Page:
Medicinal use of Atropa belladonna

In Europe, through ancient times, plants from deadly nightshades were used to treat various airway diseases e.g. the fumes from the burnt plants were inhaled for relief from bronchoconstriction [4]. Muscarinic antagonists are known to be used as bronchodilators in asthma treatments. Due to their side effects, the anti-cholinergic drugs are not the first line of treatment; instead β-adrenergic receptor agonists and anti-inflammatory corticosteroids are routinely administered in patients with asthma and chronic obstructive pulmonary diseases [4,12]. In the late 1800s, Atropa belladonna was therapeutically used to treat Parkinson’s diseases because of its naturally occurring alkaloids, atropine and scopolamine [13]. Atropine is also effective in treating certain cardiovascular conditions like bradycardia, though low doses of atropine have shown to cause bradycardia [7]. Atropine is also used as a premedication in anesthesia, along-with other anticholinergics, since it decreases secretions [9]. Atropa belladonna alkaloids act as anti-emetics, anti-spasmodic and are also effective in the treatment of gastro-intestinal ulcers [14].

Conclusion

Atropa belladonna has been used for centuries in the treatment of various illnesses, both in conventional and traditional medicine. Although there are many side effects and contradictions of Belladonna, the valuable medicinal qualities far exceed the dangers of unwanted sideeffects and accidental intoxication. Only if we could better understand and research the posology of the clinically potential alkaloids of Atropa belladonna, than it could be used as an effective drug in the treatment of various respiratory, cardiovascular, neuromuscular and gastrointestinal conditions, without the fear of toxicity.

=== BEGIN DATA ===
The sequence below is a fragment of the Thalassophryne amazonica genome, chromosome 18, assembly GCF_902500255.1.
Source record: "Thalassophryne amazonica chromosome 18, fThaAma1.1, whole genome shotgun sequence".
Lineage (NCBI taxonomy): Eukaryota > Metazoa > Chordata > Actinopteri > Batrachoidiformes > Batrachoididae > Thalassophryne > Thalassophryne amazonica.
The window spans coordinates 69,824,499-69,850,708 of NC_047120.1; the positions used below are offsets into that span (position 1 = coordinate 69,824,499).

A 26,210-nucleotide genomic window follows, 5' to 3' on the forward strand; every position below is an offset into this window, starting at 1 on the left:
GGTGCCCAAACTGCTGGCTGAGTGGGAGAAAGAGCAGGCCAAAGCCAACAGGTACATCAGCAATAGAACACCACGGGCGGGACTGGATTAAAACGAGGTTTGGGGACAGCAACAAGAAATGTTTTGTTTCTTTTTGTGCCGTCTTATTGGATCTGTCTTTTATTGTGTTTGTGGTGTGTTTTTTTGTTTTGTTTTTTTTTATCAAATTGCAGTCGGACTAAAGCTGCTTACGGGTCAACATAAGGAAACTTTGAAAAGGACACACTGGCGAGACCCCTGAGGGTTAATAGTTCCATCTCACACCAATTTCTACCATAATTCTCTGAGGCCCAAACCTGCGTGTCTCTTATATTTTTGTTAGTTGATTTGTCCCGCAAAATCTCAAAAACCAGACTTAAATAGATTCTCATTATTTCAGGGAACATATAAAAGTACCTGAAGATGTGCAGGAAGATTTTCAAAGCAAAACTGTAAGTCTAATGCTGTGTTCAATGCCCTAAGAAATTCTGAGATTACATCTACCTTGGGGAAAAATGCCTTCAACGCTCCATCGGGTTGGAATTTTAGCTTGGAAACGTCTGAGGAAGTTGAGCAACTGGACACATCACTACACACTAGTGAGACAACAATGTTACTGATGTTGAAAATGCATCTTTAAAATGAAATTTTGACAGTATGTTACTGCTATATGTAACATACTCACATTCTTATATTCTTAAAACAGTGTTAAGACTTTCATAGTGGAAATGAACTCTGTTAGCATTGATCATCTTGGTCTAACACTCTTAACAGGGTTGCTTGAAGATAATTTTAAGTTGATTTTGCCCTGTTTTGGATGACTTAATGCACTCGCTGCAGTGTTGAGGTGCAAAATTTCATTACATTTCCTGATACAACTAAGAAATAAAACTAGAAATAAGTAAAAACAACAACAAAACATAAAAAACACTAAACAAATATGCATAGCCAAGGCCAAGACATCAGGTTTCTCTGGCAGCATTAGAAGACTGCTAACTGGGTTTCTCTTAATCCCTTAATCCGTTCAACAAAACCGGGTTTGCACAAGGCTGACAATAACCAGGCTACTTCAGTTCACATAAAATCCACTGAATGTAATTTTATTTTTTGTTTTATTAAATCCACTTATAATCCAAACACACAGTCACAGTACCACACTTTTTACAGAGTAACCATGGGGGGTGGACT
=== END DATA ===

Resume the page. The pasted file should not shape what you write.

References

  1. Berdai MA, Labib S, Chetouani K, Harandou M (2012) Atropa Belladonna intoxication: a case report. Pan Afr Med J 11: 72.
  2. Joshi P, Wicks AC, Munshi SK (2003) Recurrent autumnal psychosis. Postgrad Med J 79: 239-240.
  3. Cikla U, Turkmen S, Karaca Y, Ayaz AF, Turedi S, et al. (2011) An Atropa belladonna L. poisoning with acute subdural hematoma. Hum Exp Toxicol 30: 1998-2001.
  4. Moulton BC, Fryer AD (2011) Muscarinic receptor antagonists, from folklore to pharmacology; finding drugs that actually work in asthma and COPD. Br J Pharmacol 163: 44-52.
  5. Caksen H, Odabas D, Akbayram S, Cesur Y, Arslan S, et al. (2003) Deadly nightshade (Atropa belladonna) intoxication: an analysis of 49 children. Hum Exp Toxicol 22: 665-668.
  6. Laffargue F, Oudot C, Constanty A, Bedu A, Ketterer-Martinon S (2011) Deadly nightshade (Atropa belladonna) intoxication in a 2-year-old child. Arch Pediatr 18:186-188.
  7. Mirakhur RK, Dundee JW (1980) Comparison of the effects of atropine and glycopyrrolate on various end-organs. J R Soc Med 73: 727-730.
  8. Bouziri A, Hamdi A, Borgi A, Hadj SB, Fitouri Z, et al (2011) Datura stramonium L. poisoning in a geophagous child: a case report. Int J Emerg Med 4:31.
  9. Mirakhur RK, Dundee JW (1979) Cardiovascular changes during induction of anaesthesia. Influence of three anticholinergic premedicants. Ann R Coll Surg Engl 61: 463-469.
  10. Diaz DM, Diaz SF, Marx GF (1980) Cardiovascular effects of glycopyrrolate and belladonna derivatives in obstetric patients. Bull N Y Acad Med 56: 245-248.
  11. Fidan T, Kirpinar I (2011) Psychiatric Aspects of a Case with Deadly Nightshade Intoxication. Journal of academic emergency medicine 10: 86-88.
  12. National Heart Lung and Blood Institute, National Asthma Education and Prevention Program (2007) EPR-3 Expert Panel Report 3 (EPR3): Guidelines for the Diagnosis and Management of Asthma (EPR-3). Department of Health and Human Services, National Institutes of Health, US Department of Health & Human Services, USA.
  13. Adler CH (2008) Amantadine and anti-cholinergics. Parkinson's Disease-Diagnostic and Clinical Management Demos, New York.
  14. Mintzer J, Burns A (2000) Anticholinergic side-effects of drugs in elderly people. J R Soc Med 93: 457-462.
Citation: Rajput H (2013) Effects of Atropa belladonna as an Anti-Cholinergic. Nat Prod Chem Res 1:104.

Copyright: © 2013 Rajput H. This is an open-access article distributed under the terms of the Creative Commons Attribution License, which permits unrestricted use, distribution, and reproduction in any medium, provided the original author and source are credited.